The federal government is taking steps to crack down on a designer street drug called bath salts, which has gained notoriety in the last year after violent incidents in the U.S.

Under new federal rules to be announced Sept. 26 by Health Minister Leona Aglukkaq, methylenedioxypyrovalerone (MDPV), the key ingredient in bath salts, has been banned in Canada.

Here's a backgrounder on Canada's latest illegal substance.

What are Bath Salts?

Bath salts are a powdered drug that contains at least one amphetamine-type substance.

Typically that is methylenedioxypyrovalerone, known as MDPV. But it can also be either methylone or mephedrone.

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A vial of the street drug bath salts is shown at a news conference in Ottawa in June 2012. (Adrian Wyld)

Like any designer drug, the exact composition of each batch can vary widely and in this case the drug can be smoked, snorted or injected.

What are the effects?

MDPV speeds up the central nervous system and produces a number of powerful effects typical of amphetamines.

These can include hallucinations, paranoia and violent behaviour. Other side-effects can include an increased risk of a heart attack, kidney failure, liver failure and suicide.

Media reports have cited users who have a markedly increased tolerance for pain.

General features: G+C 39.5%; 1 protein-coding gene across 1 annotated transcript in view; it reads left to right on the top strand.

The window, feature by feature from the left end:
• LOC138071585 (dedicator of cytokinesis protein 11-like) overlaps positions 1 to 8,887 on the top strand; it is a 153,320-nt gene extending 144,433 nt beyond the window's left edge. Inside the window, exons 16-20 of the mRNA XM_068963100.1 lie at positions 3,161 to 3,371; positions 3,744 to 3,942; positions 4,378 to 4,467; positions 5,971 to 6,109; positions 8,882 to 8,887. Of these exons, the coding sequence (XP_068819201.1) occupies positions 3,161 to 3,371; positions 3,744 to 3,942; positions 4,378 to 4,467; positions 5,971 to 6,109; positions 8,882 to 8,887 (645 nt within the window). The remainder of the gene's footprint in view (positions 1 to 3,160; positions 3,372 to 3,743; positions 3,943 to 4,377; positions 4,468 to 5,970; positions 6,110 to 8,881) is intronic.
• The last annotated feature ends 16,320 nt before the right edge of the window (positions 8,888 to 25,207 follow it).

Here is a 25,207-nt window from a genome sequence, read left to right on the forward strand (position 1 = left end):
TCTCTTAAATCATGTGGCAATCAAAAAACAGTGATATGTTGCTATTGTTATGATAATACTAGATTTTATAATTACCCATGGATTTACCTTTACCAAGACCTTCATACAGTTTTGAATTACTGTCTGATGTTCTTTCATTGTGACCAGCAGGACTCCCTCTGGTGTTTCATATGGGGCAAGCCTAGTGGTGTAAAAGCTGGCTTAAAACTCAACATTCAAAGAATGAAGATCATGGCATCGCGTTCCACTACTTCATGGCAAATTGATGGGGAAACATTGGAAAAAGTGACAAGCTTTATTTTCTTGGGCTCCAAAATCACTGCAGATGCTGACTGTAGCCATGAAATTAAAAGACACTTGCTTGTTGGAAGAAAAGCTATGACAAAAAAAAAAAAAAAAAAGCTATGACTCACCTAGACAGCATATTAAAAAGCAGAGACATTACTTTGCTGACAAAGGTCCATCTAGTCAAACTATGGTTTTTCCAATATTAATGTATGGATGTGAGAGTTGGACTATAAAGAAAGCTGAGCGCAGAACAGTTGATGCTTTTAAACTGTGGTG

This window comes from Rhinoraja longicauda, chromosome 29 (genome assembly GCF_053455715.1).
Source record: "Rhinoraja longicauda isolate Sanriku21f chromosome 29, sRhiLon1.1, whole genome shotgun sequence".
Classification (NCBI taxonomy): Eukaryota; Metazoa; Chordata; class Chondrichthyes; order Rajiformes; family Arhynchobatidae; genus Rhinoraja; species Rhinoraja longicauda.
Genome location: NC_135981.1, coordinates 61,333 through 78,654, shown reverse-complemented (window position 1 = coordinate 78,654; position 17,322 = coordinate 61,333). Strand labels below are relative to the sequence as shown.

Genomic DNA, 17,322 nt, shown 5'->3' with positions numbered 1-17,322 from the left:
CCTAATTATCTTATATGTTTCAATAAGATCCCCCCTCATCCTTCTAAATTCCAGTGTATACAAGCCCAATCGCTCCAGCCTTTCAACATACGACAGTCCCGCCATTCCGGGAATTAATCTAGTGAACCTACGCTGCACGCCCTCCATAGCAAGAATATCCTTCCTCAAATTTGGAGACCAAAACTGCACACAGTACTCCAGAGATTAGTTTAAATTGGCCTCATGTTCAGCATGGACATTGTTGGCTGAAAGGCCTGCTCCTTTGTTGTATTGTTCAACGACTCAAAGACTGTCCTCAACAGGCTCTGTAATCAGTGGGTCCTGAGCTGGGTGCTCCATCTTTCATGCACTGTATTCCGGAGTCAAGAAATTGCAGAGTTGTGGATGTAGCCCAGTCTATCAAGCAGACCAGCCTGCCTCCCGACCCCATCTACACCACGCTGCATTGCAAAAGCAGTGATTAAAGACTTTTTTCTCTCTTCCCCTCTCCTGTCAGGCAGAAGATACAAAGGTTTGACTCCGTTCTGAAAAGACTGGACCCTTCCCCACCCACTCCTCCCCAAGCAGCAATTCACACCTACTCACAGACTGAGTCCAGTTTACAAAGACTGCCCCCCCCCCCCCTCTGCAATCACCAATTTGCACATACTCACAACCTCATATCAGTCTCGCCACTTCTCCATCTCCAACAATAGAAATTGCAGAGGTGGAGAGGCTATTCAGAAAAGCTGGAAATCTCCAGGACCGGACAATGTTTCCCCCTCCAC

In an email to CBC News, Health Canada's Gary Holub wrote that "MDPV use has also been associated with severe panic attacks and anxiety, as well as hallucinations and psychosis."

One user from Nova Scotia described his experience on the drug to CBC News: It "felt like I wanted to kill me or kill somebody else. Horrible feeling of sketchiness, constantly looking over your shoulder or peeking out around your curtains or windows, hiding under the blankets."

How addictive is MDPV?

Dr. Heidi-Marie Farinholt of Aberdeen Hospital in Nova Scotia told CBC News that this concoction is one of the most addictive drugs out there.

"It is extremely dangerous. So you take cocaine and multiply it by a factor of 10 and you have this," she said.

Why are they called "bath salts?"

While the exact origins of the name remain unclear, the euphemistic name is likely intended to make the drug sound innocuous and easier to distribute.

The name may also come from the resemblance the white crystals share with legal bath products, such as Epsom salts.

Other street names for the drug include ivory wave, vanilla sky, monkey dust and hurricane Charley.

What is the government doing to deal with the drug?

Effective in the fall, MDPV will be categorized as a schedule I substance under the Controlled Drugs and Substances Act, placing it in the same category as heroin and cocaine.

Methylone and mephedrone, both used as an alternative to MDPV in bath salts, are already illegal.

Where are bath salts found in Canada?

The drug is most common in Atlantic Canada but concern about the drug by law enforcement officials is growing across the country, according to Barry MacKnight, vice-president of the Canadian Association of Chiefs of Police and the Fredericton police chief.

Incidents of bath salt-related violence were reported recently in Calgary and Toronto.

The drug is typically sold on the streets, but can sometimes be obtained over the internet or in head shops, according to media reports.

How hard is the drug to detect?

Like most synthetic drugs, MDPV can't be detected by drug-sniffing dogs or in urine samples.

Distributors further frustrate law enforcement by labelling it as a common everyday substance such as plant food or insect repellent.